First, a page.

Falcons breed succesfully in Scotland


A PAIR of peregrine falcons has laid eggs at the Falls of Clyde.

The peregrine falcon is the world’s fastest animal. Peregrines have specially evolved to breathe while flying at speeds approaching 200 miles per hour.

The 15 year old male (known as a tiercel) has been coming back to the site since 2000, while the 11 year old female has been returning since 2004.

These are impressive ages for peregrines as less than a third of them reach breeding age. Those that do can expect to live 5-6 years. The oldest known peregrine was over 16 years old.

During their time at the Falls of Clyde, the tiercel has sired 32 chicks which have fledged, while the female has raised 21 fledged chicks.

Between them they raised 3 orphaned chicks in 2010, put in their nest after they were confiscated from an egg smuggler.

The Scottish Wildlife Trust’s Operation Peregrine protection programme has been going for 15 years. It provides strict 24-hour surveillance from egg thieves and wildlife criminals, so thousands of visitors can continue to enjoy these magnificent birds.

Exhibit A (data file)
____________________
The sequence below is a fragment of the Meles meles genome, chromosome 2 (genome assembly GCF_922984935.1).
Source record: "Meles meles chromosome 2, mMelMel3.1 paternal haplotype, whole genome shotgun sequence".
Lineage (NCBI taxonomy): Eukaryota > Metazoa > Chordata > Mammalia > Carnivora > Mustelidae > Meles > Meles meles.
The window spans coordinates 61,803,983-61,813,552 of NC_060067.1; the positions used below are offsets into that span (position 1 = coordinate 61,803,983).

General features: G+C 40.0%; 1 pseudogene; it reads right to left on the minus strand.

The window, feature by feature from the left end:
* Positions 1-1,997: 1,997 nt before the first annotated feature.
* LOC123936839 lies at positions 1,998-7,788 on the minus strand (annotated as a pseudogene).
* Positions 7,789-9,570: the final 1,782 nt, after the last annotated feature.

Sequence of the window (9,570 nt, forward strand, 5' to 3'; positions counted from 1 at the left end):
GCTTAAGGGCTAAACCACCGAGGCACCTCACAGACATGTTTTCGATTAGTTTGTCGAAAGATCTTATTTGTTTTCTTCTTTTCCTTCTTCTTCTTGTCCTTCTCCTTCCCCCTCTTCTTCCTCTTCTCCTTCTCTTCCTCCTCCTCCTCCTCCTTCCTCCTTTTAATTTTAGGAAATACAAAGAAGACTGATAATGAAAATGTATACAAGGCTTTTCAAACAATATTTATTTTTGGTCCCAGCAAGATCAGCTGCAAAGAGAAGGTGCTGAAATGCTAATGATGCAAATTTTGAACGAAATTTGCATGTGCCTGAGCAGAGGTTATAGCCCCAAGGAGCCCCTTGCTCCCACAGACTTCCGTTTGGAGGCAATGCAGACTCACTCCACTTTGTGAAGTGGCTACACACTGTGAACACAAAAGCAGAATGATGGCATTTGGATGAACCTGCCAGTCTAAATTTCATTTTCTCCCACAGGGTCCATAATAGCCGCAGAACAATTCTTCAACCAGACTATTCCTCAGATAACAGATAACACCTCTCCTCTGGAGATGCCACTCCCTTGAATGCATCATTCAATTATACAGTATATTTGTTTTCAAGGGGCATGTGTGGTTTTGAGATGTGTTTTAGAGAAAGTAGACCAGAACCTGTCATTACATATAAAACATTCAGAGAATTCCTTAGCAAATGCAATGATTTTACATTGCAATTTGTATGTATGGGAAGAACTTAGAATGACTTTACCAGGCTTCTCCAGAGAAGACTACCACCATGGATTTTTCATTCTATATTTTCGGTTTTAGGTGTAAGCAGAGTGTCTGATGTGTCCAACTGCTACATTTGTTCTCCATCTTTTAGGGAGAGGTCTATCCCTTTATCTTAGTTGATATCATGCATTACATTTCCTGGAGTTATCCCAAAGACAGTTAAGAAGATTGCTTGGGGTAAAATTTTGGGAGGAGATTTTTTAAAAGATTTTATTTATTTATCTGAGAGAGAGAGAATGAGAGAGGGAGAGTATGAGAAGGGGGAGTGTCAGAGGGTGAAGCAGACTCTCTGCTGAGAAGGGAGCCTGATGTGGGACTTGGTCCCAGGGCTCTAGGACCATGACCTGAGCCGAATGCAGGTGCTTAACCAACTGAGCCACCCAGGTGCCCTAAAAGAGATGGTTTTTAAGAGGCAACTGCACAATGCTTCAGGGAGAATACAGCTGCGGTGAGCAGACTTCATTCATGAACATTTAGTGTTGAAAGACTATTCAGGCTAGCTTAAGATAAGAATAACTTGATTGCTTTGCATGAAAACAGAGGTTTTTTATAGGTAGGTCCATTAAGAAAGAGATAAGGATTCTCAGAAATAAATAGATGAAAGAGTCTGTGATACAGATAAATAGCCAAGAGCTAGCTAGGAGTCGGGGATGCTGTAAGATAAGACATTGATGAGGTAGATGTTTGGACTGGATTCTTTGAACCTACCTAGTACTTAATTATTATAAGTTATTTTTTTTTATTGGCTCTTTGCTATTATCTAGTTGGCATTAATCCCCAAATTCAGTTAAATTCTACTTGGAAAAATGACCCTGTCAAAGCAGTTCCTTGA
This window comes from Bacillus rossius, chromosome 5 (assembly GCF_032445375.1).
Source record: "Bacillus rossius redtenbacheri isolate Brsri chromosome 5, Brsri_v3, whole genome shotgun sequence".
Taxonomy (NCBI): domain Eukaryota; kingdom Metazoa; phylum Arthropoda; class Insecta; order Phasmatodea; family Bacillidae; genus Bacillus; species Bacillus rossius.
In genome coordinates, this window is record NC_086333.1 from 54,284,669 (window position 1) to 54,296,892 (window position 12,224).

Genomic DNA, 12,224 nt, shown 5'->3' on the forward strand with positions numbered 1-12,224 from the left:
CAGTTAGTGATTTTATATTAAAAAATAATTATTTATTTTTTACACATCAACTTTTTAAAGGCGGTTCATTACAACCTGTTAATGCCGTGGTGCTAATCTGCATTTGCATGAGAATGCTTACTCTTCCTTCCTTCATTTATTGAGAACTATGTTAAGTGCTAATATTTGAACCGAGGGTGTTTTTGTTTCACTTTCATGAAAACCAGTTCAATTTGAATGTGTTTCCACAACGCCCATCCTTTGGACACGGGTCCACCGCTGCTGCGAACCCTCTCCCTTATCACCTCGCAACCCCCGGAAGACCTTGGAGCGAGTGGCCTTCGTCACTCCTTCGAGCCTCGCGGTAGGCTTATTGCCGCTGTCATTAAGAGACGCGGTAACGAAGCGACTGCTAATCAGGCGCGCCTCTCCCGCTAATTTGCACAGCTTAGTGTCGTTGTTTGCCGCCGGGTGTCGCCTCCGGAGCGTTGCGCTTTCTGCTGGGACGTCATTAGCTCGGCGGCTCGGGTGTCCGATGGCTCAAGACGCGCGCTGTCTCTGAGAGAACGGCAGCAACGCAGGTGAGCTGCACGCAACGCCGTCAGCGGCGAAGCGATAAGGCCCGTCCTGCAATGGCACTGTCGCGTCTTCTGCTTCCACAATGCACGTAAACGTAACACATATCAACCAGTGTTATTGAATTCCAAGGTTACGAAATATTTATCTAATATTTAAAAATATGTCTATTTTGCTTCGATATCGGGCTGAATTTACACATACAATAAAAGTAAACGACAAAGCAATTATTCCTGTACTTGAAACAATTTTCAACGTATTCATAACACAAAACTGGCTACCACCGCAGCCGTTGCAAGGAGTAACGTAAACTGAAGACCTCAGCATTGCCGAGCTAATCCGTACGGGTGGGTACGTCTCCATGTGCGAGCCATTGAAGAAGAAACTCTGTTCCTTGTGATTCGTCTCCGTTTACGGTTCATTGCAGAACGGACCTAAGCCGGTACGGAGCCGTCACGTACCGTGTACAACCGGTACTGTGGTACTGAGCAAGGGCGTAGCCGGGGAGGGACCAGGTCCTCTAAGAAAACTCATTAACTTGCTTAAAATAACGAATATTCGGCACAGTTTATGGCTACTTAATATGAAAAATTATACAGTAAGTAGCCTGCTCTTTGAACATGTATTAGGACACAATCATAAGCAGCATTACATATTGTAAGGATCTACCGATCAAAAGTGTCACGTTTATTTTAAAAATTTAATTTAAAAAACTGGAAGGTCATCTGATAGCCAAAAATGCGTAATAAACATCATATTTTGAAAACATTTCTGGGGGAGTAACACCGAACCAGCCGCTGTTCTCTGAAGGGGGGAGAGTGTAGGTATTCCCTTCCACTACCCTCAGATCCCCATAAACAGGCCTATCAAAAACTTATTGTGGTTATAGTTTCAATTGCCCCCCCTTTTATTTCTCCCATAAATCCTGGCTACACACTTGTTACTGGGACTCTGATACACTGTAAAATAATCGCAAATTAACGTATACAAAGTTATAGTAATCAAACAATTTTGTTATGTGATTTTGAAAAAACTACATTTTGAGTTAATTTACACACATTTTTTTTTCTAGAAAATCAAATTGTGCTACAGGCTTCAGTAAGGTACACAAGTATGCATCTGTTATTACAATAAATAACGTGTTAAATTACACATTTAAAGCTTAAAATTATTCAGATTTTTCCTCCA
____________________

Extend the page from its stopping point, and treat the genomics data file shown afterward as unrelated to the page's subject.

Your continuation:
The People’s Postcode Lottery Peregrine Protection Officer at the Falls of Clyde has been coordinating a team of up to 20 staff members and volunteers who starting monitoring the peregrine nests in March and will continue until June.

Scottish Wildlife Trust Falls of Clyde Ranger Laura Whitfield said: “For a 15th straight year, we have peregrine eggs at the Falls of Clyde. The birds have nested out of harm’s way on a ledge in the gorge. We’ve had plenty of people up to the viewing site, just 60m away from the nest site on the other side of the gorge.

“We hope to have many more visitors this Easter weekend. The Falls of Clyde is one of the best places in the UK to see breeding peregrines. The viewing site will afford excellent views of the eyasses (chicks) when they first hatch which will be an amazing sight to behold.

“‘The Peregrine Experience’ proved extremely popular last year, thanks in part to the live nest cam footage which streams to a big screen in the centre and on the Scottish Wildlife Trust website. The storms over the winter lead to a revamping of the peregrine viewing area, and we continue to evolve and improve the site each year.

“Everyone at the Falls of Clyde now has their fingers crossed for good weather so the eggs hatch successfully. Both the female and the male will share incubation duties, which will take about 30 days.

“In 1999 we had 4 eggs laid and 2 hatched. Sadly the eyrie was destroyed by vandals resulting in a failed breeding season for the peregrines.”